On average, the U.S. retirement age is 62. But only a third of U.S. retirees leave the workforce at the age they’d planned, most retire earlier. Why does this matter? Because the amount you have or haven’t yet saved when you stop working will determine your future lifestyle.
Average Retirement Age?
64% of Americans say goodbye to the workplace between the ages of 55 and 65. As Ms. Ghilarducci told us in her book “How to Retire with Enough Money: And How to Know What Enough Is“, don’t plan your annual retirement contributions around a plan to work until you are 67 or 70. Very few do. Few can.
Keep your plans flexible. Life happens and you’ll need to roll with those changes. Your job will be gone, your spouse or your parent will need your full-time efforts for daily living. or you’ll have your own health crisis. Life Happens.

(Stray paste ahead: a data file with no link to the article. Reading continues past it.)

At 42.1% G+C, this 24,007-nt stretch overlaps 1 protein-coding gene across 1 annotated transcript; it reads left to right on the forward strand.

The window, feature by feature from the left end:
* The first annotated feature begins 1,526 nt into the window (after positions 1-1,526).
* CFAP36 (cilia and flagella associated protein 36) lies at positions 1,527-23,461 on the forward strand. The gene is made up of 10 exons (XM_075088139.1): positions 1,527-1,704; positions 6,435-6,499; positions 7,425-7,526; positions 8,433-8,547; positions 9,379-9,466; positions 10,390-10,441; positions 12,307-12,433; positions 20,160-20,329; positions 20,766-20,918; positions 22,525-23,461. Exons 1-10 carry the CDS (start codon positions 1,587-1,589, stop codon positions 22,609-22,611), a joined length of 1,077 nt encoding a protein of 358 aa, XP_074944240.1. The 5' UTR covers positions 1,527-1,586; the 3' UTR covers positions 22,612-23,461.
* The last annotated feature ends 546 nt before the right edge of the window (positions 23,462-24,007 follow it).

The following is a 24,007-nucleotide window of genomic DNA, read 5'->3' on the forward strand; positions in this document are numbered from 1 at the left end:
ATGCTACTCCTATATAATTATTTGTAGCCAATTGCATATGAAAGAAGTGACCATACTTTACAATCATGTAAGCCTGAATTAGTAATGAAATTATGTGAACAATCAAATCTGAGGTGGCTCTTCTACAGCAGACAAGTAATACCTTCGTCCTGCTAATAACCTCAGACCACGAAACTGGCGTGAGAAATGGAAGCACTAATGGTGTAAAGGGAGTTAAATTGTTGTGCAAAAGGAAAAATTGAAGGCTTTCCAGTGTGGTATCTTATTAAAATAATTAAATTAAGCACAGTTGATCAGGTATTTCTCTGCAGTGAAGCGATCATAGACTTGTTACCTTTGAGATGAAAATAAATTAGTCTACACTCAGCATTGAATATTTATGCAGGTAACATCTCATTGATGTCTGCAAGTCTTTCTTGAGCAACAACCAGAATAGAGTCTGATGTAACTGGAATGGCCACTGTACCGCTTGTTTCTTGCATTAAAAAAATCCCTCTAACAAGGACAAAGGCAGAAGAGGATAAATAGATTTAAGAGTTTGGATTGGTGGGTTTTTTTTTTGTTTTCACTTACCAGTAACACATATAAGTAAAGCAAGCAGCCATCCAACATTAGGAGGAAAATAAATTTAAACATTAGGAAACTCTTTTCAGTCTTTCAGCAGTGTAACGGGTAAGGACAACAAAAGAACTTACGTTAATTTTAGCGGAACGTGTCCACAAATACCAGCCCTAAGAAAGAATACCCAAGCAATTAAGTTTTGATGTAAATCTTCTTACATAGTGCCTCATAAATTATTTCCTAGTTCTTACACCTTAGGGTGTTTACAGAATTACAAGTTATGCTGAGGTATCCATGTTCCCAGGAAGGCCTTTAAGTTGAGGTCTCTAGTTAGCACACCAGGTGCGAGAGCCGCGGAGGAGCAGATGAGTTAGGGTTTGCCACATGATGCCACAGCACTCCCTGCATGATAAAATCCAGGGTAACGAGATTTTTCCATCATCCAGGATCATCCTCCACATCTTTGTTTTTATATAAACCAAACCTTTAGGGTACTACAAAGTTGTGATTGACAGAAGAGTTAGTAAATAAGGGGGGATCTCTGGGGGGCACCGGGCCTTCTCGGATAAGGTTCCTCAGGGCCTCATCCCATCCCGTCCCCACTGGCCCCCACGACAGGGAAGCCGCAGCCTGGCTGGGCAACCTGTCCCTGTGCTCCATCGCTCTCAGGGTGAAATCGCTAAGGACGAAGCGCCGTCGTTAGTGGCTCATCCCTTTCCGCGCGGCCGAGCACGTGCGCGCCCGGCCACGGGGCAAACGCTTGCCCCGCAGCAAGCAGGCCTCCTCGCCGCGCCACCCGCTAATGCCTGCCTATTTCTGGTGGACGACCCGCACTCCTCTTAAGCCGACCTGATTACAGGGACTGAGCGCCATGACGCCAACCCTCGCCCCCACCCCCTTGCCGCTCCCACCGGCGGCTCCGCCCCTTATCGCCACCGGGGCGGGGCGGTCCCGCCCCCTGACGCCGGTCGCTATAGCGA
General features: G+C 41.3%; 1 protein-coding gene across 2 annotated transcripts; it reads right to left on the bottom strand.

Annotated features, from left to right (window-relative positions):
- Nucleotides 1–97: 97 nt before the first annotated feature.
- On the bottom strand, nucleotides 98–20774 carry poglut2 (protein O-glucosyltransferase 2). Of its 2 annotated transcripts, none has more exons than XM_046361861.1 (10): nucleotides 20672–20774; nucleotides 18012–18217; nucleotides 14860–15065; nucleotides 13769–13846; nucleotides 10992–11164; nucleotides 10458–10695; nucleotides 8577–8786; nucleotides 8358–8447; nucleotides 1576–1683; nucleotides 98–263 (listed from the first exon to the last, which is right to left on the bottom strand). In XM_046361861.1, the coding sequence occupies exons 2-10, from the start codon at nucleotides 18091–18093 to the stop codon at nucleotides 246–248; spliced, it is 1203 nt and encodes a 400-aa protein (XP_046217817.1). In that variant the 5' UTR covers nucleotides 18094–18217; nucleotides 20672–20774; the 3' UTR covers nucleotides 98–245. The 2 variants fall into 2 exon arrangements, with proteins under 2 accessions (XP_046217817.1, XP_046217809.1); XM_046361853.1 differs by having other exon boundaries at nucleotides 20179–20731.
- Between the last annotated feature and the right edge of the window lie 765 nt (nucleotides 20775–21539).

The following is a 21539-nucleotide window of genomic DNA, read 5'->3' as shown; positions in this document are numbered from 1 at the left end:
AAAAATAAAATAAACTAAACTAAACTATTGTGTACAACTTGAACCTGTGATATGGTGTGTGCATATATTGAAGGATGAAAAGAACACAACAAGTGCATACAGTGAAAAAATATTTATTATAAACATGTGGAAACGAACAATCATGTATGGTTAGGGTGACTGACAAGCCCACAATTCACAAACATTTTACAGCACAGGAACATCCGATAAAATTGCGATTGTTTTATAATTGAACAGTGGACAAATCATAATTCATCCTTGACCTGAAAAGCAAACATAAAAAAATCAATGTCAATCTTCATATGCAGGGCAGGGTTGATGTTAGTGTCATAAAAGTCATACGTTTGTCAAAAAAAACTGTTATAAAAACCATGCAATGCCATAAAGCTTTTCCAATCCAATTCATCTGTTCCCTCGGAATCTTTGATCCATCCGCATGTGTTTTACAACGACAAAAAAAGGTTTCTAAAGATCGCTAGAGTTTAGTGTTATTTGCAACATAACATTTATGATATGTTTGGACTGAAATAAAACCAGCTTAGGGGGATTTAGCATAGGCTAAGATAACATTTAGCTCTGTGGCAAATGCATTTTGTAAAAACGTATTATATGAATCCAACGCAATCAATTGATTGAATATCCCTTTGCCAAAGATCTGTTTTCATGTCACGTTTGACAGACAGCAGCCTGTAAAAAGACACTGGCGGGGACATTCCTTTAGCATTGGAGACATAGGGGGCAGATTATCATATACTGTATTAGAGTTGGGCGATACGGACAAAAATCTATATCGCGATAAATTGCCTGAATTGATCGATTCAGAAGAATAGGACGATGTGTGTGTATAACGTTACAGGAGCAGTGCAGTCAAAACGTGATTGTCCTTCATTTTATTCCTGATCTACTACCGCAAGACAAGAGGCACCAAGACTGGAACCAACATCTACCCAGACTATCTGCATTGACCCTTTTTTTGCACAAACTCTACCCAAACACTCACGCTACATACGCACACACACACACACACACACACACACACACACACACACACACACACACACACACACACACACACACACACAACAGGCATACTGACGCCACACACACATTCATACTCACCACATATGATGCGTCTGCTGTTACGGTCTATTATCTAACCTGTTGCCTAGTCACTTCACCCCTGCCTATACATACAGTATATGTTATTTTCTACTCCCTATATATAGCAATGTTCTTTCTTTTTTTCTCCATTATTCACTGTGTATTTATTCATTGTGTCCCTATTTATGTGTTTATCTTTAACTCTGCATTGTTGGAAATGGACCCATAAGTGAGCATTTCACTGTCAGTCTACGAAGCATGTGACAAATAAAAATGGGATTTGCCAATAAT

Smart Asset shared the average retirement age in the U.S. by state in a 2016 article. (https://smartasset.com/retirement/average-retirement-age-in-every-state-2016)
While the average retirement age is 62, most people can’t collect (full) Social Security until age 66. And if you were born after 1970, you have to wait until you’re 67. Plus, you’re not eligible for Medicare until age 65. So “retirement age” can have lots of different definitions! — Chris Hogan, Retire Inspired
A report by Northwestern Mutual found Americans are planning to retire later (up to 10 years later) than current retirees because they are uncomfortable with the income forecasts based on their current retirement savings.
You Have Options!
There are other options in lieu of continuing your daily work life. Look at downsizing, changing your lifestyle, or moving to live in a less expensive location (perhaps overseas). If you truly can work until you are 68 and you want to — do it! But don’t build your life and lifestyle around this plan. Because it only works about 1/3 of the time. Life Happens!